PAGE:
Saturday, October 20, 2012

Mae West: Frederick Burton

MAE WEST starred in "Belle of the Nineties" [1934] and Frederick Burton was cast as Colonel Claybourne.  Unfortunately, his scenes were deleted.
• • Frederick Burton [20 October 1871 — 23 October 1957] • •
• • Born in Indianapolis, Indiana on Friday, 20 October 1871, Frederick Burton pursued his passion to be a stage and light opera actor.  From 1904 — 1930, the versatile six-footer was seen on Broadway in two dozen plays. With few exceptions though, these were often short-lived (or troubled) productions.
• • From 1914 — 1947, Frederick Burton was seen in 124 feature films, often as a judge or in other authority roles.  He played a Creole gent in "The Foxes of Harrow" [1947], and then retired from the cinema at the age of 76.   
• • Frederick Burton was born and died in October.  He left Los Angeles for good on Wednesday, 23 October 1957.  He was 86.
• • In October, Popular Song Hits Magazine featured Mae West on the cover of issue number 6 dated for Saturday, 20 October 1934, wearing her character Ruby Carter's costume from "Belle of the Nineties" tinted red by the Pop Songs art department.
• • Eugene V. Debs [5 November 1855 — 20 October 1926] • •
• • A confirmed leftie, Mae West wrote fervent letters of support on behalf of the socialist Eugene V. Debs.  Debs went to prison on 13 April 1919. On 23 December 1921, President Warren Harding commuted Debs' sentence to time served, though he did not issue a pardon.
• • In the book "Democracy's Prisoner: Eugene V. Debs, the Great War, and the Right to Dissent" by Ernest Freeberg [Massachusetts: Harvard University Press, 380 pages] you can read more about the letters Mae West wrote on behalf of the union leader during the World War I era, years before she went to Hollywood.
• • During the autumn of 1926, Eugene Debs was admitted to Lindlahr Sanitarium in Elmhurst, Illinois. He died there of heart failure on 20 October 1926.  He was 70.
• • On Friday, 20 October 1933 • •
• • The Wyoming readers of the Natrona County daily newspaper saw a startling image — — on the movies page — — in the Friday, 20 October 1933 issue of the Tribune-Herald. Mae West was inviting the public to "come up and see me."
• • Printed on page 4 was the movie star Mae West, cupping her hands under her breasts in a motion picture advertisement for Paramount Pictures.  Hubba-hubba!
• • On Saturday, 20 October 1934 in Popular Song Hits • •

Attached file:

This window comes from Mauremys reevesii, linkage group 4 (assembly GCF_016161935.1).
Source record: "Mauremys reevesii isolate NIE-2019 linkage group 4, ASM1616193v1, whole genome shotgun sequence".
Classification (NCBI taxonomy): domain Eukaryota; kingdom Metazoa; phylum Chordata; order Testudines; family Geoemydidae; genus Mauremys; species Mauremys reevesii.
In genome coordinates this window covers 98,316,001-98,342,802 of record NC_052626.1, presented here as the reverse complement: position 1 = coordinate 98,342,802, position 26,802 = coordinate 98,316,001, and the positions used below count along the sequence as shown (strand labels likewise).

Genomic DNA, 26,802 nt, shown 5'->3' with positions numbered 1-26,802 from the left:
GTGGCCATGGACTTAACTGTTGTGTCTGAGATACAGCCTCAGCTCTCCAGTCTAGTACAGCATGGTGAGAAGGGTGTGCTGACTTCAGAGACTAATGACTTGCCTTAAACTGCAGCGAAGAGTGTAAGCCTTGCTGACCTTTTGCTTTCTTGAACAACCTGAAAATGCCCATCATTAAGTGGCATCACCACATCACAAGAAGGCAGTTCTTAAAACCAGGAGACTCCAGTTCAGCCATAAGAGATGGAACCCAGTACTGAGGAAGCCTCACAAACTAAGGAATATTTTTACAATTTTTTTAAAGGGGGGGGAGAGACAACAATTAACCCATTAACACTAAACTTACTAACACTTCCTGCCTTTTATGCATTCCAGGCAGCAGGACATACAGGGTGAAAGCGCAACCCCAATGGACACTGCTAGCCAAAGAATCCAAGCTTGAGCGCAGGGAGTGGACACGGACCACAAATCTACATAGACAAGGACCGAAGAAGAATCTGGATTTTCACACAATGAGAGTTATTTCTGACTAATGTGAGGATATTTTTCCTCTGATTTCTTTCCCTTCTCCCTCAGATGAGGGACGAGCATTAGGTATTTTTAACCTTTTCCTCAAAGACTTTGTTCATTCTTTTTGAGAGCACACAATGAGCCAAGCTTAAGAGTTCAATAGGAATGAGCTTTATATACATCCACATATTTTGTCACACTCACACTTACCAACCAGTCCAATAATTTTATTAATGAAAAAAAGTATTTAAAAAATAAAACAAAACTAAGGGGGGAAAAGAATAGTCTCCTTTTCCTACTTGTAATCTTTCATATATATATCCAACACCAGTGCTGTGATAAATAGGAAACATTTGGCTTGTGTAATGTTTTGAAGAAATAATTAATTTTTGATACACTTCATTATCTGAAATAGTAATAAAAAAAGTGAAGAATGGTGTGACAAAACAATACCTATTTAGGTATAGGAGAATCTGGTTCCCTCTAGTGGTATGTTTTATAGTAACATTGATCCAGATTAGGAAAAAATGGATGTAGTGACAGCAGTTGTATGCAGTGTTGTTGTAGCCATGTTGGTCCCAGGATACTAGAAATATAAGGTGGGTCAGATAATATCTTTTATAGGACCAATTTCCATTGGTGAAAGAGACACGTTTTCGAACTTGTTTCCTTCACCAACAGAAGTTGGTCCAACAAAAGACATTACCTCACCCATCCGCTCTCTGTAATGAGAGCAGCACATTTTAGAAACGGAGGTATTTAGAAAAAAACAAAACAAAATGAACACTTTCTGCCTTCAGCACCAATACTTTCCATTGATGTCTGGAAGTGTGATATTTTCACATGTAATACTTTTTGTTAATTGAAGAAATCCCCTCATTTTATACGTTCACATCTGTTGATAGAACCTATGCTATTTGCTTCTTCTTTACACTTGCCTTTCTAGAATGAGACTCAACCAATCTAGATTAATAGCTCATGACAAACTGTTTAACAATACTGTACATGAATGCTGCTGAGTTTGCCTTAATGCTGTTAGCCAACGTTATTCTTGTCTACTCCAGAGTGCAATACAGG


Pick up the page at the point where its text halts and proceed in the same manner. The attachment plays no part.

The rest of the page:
• • Popular Song Hits Magazine featured Mae West on the cover of issue number 6 dated for Saturday, 20 October 1934. What a spectacular gown on Mae adorning the black and white front page. Weekend whoopee.
• • On Monday, 20 October 1947 • •
• • It was on Monday, 20 October 1947 that Mae West was photographed at Euston Station en route to Manchester to present "Diamond Lil" onstage. Some of her elaborate stage gowns were trimmed with Battenberg lace.
• • In Her Own Words • •
• • Mae West said: "I cut down on physical sex when I'm writing or plotting a play."
• • Quote, Unquote • •
• • An article about a flight attendant discussed Mae West.
• • Rick Kogan wrote: She then did dead-on impressions of Cher and Mae West.   "Excuse my language," she said, as Mae West. "But I can't wait until we get this thing up . . . off the ground."
• • Rick Kogan wrote:The flight attendant's name was Cissy Conner. Chicago Tribune theater critic Richard Christiansen was on the flight and commented that he thought the woman talented enough to be a professional actress.  ...
• • Source: Article: "Hepburn Impersonator Serves Coffee, Tea Or Me" written by Rick Kogan for the Chicago Tribune; published on Tuesday, 9 November 1993
By the Numbers • •
• • The Mae West Blog was started eight years ago in July 2004. You are reading the 2463rd blog post. Unlike many blogs, which draw upon reprinted content from a newspaper or a magazine and/ or summaries, links, or photos, the mainstay of this blog is its fresh material focused on the life and career of Mae West, herself an American original.
 
• • Come up and see Mae every day online: http://MaeWest.blogspot.com/
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• • Mae West • 1934
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